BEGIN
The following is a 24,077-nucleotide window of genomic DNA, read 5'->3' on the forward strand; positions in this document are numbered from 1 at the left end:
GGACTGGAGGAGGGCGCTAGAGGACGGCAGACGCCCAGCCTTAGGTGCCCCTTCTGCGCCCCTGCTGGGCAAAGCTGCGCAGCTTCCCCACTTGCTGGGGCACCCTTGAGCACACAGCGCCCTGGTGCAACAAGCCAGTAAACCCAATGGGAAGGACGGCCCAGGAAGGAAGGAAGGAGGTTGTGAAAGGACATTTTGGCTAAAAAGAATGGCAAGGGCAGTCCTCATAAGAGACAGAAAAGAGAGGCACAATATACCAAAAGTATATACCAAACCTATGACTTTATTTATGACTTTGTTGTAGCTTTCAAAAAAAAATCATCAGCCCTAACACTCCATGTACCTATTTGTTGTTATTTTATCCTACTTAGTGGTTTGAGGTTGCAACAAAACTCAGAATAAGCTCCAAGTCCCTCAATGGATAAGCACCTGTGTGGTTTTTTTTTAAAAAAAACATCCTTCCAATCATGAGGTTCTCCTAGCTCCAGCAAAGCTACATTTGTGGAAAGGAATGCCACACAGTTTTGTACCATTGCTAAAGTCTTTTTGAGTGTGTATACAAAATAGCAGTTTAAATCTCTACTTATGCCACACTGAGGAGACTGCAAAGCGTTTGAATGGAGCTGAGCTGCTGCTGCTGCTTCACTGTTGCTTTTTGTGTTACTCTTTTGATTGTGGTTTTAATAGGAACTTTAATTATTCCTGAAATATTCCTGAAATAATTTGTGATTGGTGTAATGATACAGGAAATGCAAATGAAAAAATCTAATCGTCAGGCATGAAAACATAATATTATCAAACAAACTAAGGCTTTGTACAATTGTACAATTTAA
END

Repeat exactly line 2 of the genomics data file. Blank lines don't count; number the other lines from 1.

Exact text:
GGACTGGAGGAGGGCGCTAGAGGACGGCAGACGCCCAGCCTTAGGTGCCCCTTCTGCGCCCCTGCTGGGCAAAGCTGCGCAGCTTCCCCACTTGCTGGGGCACCCTTGAGCACACAGCGCCCTGGTGCAACAAGCCAGTAAACCCAATGGGAAGGACGGCCCAGGAAGGAAGGAAGGAGGTTGTGAAAGGACATTTTGGCTAAAAAGAATGGCAAGGGCAGTCCTCATAAGAGACAGAAAAGAGAGGCACAATATACCAAAAGTATATACCAAACCTATGACTTTATTTATGACTTTGTTGTAGCTTTCAAAAAAAAATCATCAGCCCTAACACTCCATGTACCTATTTGTTGTTATTTTATCCTACTTAGTGGTTTGAGGTTGCAACAAAACTCAGAATAAGCTCCAAGTCCCTCAATGGATAAGCACCTGTGTGGTTTTTTTTTAAAAAAAACATCCTTCCAATCATGAGGTTCTCCTAGCTCCAGCAAAGCTACATTTGTGGAAAGGAATGCCACACAGTTTTGTACCATTGCTAAAGTCTTTTTGAGTGTGTATACAAAATAGCAGTTTAAATCTCTACTTATGCCACACTGAGGAGACTGCAAAGCGTTTGAATGGAGCTGAGCTGCTGCTGCTGCTTCACTGTTGCTTTTTGTGTTACTCTTTTGATTGTGGTTTTAATAGGAACTTTAATTATTCCTGAAATATTCCTGAAATAATTTGTGATTGGTGTAATGATACAGGAAATGCAAATGAAAAAATCTAATCGTCAGGCATGAAAACATAATATTATCAAACAAACTAAGGCTTTGTACAATTGTACAATTTAA